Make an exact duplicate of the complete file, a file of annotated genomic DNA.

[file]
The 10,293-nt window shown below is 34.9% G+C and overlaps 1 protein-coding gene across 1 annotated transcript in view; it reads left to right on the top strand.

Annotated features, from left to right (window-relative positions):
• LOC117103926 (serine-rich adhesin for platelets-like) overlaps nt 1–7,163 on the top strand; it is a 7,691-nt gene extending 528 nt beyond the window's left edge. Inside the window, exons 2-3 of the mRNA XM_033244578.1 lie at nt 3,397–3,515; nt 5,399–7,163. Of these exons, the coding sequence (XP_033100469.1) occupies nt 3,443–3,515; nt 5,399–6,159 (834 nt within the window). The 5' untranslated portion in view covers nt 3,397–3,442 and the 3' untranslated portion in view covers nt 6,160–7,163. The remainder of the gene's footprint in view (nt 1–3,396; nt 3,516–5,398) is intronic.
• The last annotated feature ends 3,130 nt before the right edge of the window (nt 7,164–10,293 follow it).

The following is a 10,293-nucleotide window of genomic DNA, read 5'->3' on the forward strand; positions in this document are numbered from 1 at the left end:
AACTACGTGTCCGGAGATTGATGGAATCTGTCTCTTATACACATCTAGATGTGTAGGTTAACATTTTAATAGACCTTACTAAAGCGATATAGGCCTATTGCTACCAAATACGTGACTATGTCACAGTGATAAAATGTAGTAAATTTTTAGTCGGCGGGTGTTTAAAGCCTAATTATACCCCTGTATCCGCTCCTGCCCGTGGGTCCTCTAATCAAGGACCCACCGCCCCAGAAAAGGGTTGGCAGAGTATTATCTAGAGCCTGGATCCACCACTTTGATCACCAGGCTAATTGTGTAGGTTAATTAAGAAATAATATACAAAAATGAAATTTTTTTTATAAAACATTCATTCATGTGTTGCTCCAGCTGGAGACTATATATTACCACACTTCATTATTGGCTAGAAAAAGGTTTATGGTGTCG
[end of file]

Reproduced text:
The 10,293-nt window shown below is 34.9% G+C and overlaps 1 protein-coding gene across 1 annotated transcript in view; it reads left to right on the top strand.

Annotated features, from left to right (window-relative positions):
• LOC117103926 (serine-rich adhesin for platelets-like) overlaps nt 1–7,163 on the top strand; it is a 7,691-nt gene extending 528 nt beyond the window's left edge. Inside the window, exons 2-3 of the mRNA XM_033244578.1 lie at nt 3,397–3,515; nt 5,399–7,163. Of these exons, the coding sequence (XP_033100469.1) occupies nt 3,443–3,515; nt 5,399–6,159 (834 nt within the window). The 5' untranslated portion in view covers nt 3,397–3,442 and the 3' untranslated portion in view covers nt 6,160–7,163. The remainder of the gene's footprint in view (nt 1–3,396; nt 3,516–5,398) is intronic.
• The last annotated feature ends 3,130 nt before the right edge of the window (nt 7,164–10,293 follow it).

The following is a 10,293-nucleotide window of genomic DNA, read 5'->3' on the forward strand; positions in this document are numbered from 1 at the left end:
AACTACGTGTCCGGAGATTGATGGAATCTGTCTCTTATACACATCTAGATGTGTAGGTTAACATTTTAATAGACCTTACTAAAGCGATATAGGCCTATTGCTACCAAATACGTGACTATGTCACAGTGATAAAATGTAGTAAATTTTTAGTCGGCGGGTGTTTAAAGCCTAATTATACCCCTGTATCCGCTCCTGCCCGTGGGTCCTCTAATCAAGGACCCACCGCCCCAGAAAAGGGTTGGCAGAGTATTATCTAGAGCCTGGATCCACCACTTTGATCACCAGGCTAATTGTGTAGGTTAATTAAGAAATAATATACAAAAATGAAATTTTTTTTATAAAACATTCATTCATGTGTTGCTCCAGCTGGAGACTATATATTACCACACTTCATTATTGGCTAGAAAAAGGTTTATGGTGTCG